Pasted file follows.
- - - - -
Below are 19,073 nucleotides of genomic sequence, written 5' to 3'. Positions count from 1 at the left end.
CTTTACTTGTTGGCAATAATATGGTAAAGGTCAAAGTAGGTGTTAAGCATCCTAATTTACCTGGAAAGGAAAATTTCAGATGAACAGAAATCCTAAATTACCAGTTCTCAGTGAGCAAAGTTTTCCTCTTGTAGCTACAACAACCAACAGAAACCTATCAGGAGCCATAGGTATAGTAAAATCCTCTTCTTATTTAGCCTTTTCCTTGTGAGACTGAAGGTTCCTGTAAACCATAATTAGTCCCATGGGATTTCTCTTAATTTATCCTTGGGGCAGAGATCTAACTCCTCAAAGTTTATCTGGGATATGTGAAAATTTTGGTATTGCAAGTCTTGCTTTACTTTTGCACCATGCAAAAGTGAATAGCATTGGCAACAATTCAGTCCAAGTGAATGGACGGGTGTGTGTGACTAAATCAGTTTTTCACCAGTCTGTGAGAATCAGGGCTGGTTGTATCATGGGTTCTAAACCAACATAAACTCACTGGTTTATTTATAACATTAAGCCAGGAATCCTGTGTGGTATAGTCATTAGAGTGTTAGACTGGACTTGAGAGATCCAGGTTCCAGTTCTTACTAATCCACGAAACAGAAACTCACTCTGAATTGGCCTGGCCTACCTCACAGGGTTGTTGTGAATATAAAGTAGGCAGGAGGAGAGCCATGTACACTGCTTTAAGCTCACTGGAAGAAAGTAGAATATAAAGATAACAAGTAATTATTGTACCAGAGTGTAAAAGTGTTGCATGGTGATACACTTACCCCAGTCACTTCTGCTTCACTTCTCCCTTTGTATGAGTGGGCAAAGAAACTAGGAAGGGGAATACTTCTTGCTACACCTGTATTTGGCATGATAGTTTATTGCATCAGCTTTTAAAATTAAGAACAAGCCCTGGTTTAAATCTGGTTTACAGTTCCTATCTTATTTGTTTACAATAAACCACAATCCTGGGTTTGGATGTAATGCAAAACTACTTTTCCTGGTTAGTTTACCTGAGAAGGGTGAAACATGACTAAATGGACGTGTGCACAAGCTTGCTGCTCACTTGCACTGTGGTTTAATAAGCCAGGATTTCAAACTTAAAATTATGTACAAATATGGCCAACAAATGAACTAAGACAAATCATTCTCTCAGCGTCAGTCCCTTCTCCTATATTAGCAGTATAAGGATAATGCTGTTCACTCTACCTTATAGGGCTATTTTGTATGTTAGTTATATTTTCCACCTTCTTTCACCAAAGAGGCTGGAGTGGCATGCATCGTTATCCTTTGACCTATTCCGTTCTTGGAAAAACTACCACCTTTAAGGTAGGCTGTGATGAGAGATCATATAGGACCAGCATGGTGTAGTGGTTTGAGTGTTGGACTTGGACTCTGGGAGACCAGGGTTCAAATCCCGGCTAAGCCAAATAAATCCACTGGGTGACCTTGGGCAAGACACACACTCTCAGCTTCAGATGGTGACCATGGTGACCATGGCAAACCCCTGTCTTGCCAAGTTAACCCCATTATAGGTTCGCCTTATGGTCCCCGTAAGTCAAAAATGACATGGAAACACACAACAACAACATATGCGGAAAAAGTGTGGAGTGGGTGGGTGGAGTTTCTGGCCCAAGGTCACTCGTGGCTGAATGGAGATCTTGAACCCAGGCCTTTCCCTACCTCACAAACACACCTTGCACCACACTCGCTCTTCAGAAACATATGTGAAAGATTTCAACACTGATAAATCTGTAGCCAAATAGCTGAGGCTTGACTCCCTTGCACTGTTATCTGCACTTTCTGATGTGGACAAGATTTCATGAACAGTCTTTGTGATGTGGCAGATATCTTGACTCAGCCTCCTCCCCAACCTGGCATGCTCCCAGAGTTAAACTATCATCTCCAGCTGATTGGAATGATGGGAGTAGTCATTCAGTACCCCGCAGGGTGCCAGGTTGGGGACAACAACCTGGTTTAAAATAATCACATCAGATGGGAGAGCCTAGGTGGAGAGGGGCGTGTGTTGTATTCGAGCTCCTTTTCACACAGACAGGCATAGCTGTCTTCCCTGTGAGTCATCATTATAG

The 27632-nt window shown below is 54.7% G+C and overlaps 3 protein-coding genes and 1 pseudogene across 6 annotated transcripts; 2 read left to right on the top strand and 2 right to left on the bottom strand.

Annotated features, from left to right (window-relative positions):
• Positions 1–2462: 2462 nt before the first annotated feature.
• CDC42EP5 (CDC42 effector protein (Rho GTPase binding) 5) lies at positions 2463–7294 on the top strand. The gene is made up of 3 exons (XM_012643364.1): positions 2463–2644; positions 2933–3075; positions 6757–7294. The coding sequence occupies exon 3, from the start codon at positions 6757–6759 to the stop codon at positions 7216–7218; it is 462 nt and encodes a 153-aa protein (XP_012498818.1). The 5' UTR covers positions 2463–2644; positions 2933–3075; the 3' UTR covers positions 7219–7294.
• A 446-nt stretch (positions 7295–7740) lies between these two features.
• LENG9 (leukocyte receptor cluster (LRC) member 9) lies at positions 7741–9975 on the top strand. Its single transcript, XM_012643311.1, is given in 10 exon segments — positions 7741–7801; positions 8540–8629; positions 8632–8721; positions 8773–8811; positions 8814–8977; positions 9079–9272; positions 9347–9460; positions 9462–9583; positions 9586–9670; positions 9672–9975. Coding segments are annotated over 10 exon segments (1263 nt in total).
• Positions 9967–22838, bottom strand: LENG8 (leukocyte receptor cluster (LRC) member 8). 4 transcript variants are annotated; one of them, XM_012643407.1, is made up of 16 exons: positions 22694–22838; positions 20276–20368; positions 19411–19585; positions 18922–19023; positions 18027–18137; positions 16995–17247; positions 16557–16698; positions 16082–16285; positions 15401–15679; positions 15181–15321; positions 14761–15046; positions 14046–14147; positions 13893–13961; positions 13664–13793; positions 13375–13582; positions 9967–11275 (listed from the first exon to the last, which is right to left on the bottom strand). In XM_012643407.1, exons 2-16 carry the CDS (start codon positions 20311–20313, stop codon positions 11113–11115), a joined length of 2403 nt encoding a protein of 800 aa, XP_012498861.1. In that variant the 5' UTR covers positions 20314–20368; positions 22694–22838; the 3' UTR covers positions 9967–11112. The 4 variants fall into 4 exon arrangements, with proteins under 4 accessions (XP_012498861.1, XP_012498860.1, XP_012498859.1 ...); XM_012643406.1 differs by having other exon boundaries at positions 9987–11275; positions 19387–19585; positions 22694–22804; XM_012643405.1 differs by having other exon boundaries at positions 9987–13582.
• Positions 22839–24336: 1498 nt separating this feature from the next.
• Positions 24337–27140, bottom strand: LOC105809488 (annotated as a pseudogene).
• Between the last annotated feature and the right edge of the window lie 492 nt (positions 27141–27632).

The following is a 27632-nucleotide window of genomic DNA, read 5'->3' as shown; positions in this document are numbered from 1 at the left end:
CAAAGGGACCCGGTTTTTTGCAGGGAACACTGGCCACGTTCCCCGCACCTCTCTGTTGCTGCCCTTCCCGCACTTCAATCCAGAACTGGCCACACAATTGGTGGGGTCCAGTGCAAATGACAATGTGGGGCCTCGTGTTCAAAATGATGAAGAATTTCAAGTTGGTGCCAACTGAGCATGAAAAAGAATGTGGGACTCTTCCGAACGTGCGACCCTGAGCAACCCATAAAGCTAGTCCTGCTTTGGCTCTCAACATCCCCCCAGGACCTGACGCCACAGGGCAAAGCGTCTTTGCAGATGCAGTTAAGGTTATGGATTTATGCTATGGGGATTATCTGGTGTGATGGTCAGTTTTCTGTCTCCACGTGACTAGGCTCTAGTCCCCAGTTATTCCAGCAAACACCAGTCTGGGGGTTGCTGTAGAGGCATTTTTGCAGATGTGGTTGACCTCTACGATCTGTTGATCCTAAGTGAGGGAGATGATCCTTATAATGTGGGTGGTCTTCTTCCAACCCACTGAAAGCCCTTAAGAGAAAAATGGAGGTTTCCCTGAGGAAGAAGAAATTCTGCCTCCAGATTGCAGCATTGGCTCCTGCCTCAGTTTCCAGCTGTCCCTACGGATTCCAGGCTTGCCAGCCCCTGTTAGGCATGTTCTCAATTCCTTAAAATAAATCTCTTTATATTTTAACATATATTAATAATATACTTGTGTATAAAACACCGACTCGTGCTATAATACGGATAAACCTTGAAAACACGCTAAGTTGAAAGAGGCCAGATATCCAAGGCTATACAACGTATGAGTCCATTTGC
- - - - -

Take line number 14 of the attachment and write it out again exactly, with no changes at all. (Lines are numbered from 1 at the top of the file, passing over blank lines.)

CAAAGGGACCCGGTTTTTTGCAGGGAACACTGGCCACGTTCCCCGCACCTCTCTGTTGCTGCCCTTCCCGCACTTCAATCCAGAACTGGCCACACAATTGGTGGGGTCCAGTGCAAATGACAATGTGGGGCCTCGTGTTCAAAATGATGAAGAATTTCAAGTTGGTGCCAACTGAGCATGAAAAAGAATGTGGGACTCTTCCGAACGTGCGACCCTGAGCAACCCATAAAGCTAGTCCTGCTTTGGCTCTCAACATCCCCCCAGGACCTGACGCCACAGGGCAAAGCGTCTTTGCAGATGCAGTTAAGGTTATGGATTTATGCTATGGGGATTATCTGGTGTGATGGTCAGTTTTCTGTCTCCACGTGACTAGGCTCTAGTCCCCAGTTATTCCAGCAAACACCAGTCTGGGGGTTGCTGTAGAGGCATTTTTGCAGATGTGGTTGACCTCTACGATCTGTTGATCCTAAGTGAGGGAGATGATCCTTATAATGTGGGTGGTCTTCTTCCAACCCACTGAAAGCCCTTAAGAGAAAAATGGAGGTTTCCCTGAGGAAGAAGAAATTCTGCCTCCAGATTGCAGCATTGGCTCCTGCCTCAGTTTCCAGCTGTCCCTACGGATTCCAGGCTTGCCAGCCCCTGTTAGGCATGTTCTCAATTCCTTAAAATAAATCTCTTTATATTTTAACATATATTAATAATATACTTGTGTATAAAACACCGACTCGTGCTATAATACGGATAAACCTTGAAAACACGCTAAGTTGAAAGAGGCCAGATATCCAAGGCTATACAACGTATGAGTCCATTTGC